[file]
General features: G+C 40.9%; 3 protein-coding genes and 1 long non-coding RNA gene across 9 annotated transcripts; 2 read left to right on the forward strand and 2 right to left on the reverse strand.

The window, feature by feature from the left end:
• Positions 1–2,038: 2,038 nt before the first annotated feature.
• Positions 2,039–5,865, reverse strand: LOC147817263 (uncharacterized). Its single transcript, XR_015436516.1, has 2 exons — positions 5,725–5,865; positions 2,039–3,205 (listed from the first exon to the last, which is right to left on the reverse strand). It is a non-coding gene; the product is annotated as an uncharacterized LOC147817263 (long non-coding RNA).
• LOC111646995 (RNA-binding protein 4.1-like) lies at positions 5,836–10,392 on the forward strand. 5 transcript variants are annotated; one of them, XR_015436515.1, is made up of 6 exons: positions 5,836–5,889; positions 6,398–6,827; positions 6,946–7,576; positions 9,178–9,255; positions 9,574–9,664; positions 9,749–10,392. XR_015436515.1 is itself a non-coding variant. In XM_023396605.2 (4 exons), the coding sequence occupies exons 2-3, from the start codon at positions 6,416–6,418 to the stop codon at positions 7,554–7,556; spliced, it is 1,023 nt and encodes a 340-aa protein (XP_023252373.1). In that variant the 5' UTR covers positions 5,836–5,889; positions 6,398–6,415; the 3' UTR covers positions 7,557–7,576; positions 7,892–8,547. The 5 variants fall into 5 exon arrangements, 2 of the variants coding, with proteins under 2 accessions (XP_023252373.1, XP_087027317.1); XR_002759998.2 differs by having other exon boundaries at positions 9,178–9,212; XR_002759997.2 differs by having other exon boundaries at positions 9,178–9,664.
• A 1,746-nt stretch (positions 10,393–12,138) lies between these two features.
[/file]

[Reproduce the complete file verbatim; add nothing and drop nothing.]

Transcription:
General features: G+C 40.9%; 3 protein-coding genes and 1 long non-coding RNA gene across 9 annotated transcripts; 2 read left to right on the forward strand and 2 right to left on the reverse strand.

The window, feature by feature from the left end:
• Positions 1–2,038: 2,038 nt before the first annotated feature.
• Positions 2,039–5,865, reverse strand: LOC147817263 (uncharacterized). Its single transcript, XR_015436516.1, has 2 exons — positions 5,725–5,865; positions 2,039–3,205 (listed from the first exon to the last, which is right to left on the reverse strand). It is a non-coding gene; the product is annotated as an uncharacterized LOC147817263 (long non-coding RNA).
• LOC111646995 (RNA-binding protein 4.1-like) lies at positions 5,836–10,392 on the forward strand. 5 transcript variants are annotated; one of them, XR_015436515.1, is made up of 6 exons: positions 5,836–5,889; positions 6,398–6,827; positions 6,946–7,576; positions 9,178–9,255; positions 9,574–9,664; positions 9,749–10,392. XR_015436515.1 is itself a non-coding variant. In XM_023396605.2 (4 exons), the coding sequence occupies exons 2-3, from the start codon at positions 6,416–6,418 to the stop codon at positions 7,554–7,556; spliced, it is 1,023 nt and encodes a 340-aa protein (XP_023252373.1). In that variant the 5' UTR covers positions 5,836–5,889; positions 6,398–6,415; the 3' UTR covers positions 7,557–7,576; positions 7,892–8,547. The 5 variants fall into 5 exon arrangements, 2 of the variants coding, with proteins under 2 accessions (XP_023252373.1, XP_087027317.1); XR_002759998.2 differs by having other exon boundaries at positions 9,178–9,212; XR_002759997.2 differs by having other exon boundaries at positions 9,178–9,664.
• A 1,746-nt stretch (positions 10,393–12,138) lies between these two features.